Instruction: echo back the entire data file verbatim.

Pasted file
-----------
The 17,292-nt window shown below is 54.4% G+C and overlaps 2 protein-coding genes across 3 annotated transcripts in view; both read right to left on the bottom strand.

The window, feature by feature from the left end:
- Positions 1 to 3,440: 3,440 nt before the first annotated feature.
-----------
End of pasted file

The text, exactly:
The 17,292-nt window shown below is 54.4% G+C and overlaps 2 protein-coding genes across 3 annotated transcripts in view; both read right to left on the bottom strand.

The window, feature by feature from the left end:
- Positions 1 to 3,440: 3,440 nt before the first annotated feature.